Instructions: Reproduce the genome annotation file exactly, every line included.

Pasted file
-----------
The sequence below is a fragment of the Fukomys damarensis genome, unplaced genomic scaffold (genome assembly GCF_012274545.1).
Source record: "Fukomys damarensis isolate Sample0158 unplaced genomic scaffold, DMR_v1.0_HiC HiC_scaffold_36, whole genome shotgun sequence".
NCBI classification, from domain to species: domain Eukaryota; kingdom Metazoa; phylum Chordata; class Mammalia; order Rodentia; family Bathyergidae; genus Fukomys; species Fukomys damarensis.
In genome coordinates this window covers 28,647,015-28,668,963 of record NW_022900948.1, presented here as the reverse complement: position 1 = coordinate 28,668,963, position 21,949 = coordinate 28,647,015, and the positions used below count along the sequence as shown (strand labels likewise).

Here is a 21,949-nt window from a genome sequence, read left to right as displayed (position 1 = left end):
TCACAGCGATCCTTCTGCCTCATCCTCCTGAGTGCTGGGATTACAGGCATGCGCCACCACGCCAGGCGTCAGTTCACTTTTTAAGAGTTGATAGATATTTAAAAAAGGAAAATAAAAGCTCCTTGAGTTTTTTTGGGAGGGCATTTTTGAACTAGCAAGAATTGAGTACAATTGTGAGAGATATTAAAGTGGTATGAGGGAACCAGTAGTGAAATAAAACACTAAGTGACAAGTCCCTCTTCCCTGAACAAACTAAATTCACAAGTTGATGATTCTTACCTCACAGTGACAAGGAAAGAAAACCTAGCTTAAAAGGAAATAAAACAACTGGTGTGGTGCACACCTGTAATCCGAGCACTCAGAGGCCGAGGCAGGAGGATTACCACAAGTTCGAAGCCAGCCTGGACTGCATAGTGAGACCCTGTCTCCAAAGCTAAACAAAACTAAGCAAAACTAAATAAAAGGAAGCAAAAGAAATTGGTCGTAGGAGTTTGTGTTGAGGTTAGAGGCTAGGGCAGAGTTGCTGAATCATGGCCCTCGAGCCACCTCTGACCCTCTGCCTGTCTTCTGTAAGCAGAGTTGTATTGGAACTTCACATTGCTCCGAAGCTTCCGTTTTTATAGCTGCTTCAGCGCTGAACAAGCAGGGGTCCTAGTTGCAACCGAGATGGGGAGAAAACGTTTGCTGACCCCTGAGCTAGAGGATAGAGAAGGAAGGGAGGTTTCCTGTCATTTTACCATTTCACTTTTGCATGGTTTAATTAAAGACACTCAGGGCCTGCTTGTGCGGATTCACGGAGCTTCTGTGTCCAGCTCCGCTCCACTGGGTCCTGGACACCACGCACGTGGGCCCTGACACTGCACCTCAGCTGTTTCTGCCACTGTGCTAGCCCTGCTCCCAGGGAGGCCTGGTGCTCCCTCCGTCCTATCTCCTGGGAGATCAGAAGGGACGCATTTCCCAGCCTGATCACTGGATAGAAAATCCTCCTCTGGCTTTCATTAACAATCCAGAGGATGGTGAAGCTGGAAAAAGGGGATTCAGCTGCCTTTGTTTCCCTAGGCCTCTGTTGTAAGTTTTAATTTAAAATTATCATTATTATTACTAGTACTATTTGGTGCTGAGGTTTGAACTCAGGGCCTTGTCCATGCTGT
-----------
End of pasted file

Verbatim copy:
The sequence below is a fragment of the Fukomys damarensis genome, unplaced genomic scaffold (genome assembly GCF_012274545.1).
Source record: "Fukomys damarensis isolate Sample0158 unplaced genomic scaffold, DMR_v1.0_HiC HiC_scaffold_36, whole genome shotgun sequence".
NCBI classification, from domain to species: domain Eukaryota; kingdom Metazoa; phylum Chordata; class Mammalia; order Rodentia; family Bathyergidae; genus Fukomys; species Fukomys damarensis.
In genome coordinates this window covers 28,647,015-28,668,963 of record NW_022900948.1, presented here as the reverse complement: position 1 = coordinate 28,668,963, position 21,949 = coordinate 28,647,015, and the positions used below count along the sequence as shown (strand labels likewise).

Here is a 21,949-nt window from a genome sequence, read left to right as displayed (position 1 = left end):
TCACAGCGATCCTTCTGCCTCATCCTCCTGAGTGCTGGGATTACAGGCATGCGCCACCACGCCAGGCGTCAGTTCACTTTTTAAGAGTTGATAGATATTTAAAAAAGGAAAATAAAAGCTCCTTGAGTTTTTTTGGGAGGGCATTTTTGAACTAGCAAGAATTGAGTACAATTGTGAGAGATATTAAAGTGGTATGAGGGAACCAGTAGTGAAATAAAACACTAAGTGACAAGTCCCTCTTCCCTGAACAAACTAAATTCACAAGTTGATGATTCTTACCTCACAGTGACAAGGAAAGAAAACCTAGCTTAAAAGGAAATAAAACAACTGGTGTGGTGCACACCTGTAATCCGAGCACTCAGAGGCCGAGGCAGGAGGATTACCACAAGTTCGAAGCCAGCCTGGACTGCATAGTGAGACCCTGTCTCCAAAGCTAAACAAAACTAAGCAAAACTAAATAAAAGGAAGCAAAAGAAATTGGTCGTAGGAGTTTGTGTTGAGGTTAGAGGCTAGGGCAGAGTTGCTGAATCATGGCCCTCGAGCCACCTCTGACCCTCTGCCTGTCTTCTGTAAGCAGAGTTGTATTGGAACTTCACATTGCTCCGAAGCTTCCGTTTTTATAGCTGCTTCAGCGCTGAACAAGCAGGGGTCCTAGTTGCAACCGAGATGGGGAGAAAACGTTTGCTGACCCCTGAGCTAGAGGATAGAGAAGGAAGGGAGGTTTCCTGTCATTTTACCATTTCACTTTTGCATGGTTTAATTAAAGACACTCAGGGCCTGCTTGTGCGGATTCACGGAGCTTCTGTGTCCAGCTCCGCTCCACTGGGTCCTGGACACCACGCACGTGGGCCCTGACACTGCACCTCAGCTGTTTCTGCCACTGTGCTAGCCCTGCTCCCAGGGAGGCCTGGTGCTCCCTCCGTCCTATCTCCTGGGAGATCAGAAGGGACGCATTTCCCAGCCTGATCACTGGATAGAAAATCCTCCTCTGGCTTTCATTAACAATCCAGAGGATGGTGAAGCTGGAAAAAGGGGATTCAGCTGCCTTTGTTTCCCTAGGCCTCTGTTGTAAGTTTTAATTTAAAATTATCATTATTATTACTAGTACTATTTGGTGCTGAGGTTTGAACTCAGGGCCTTGTCCATGCTGT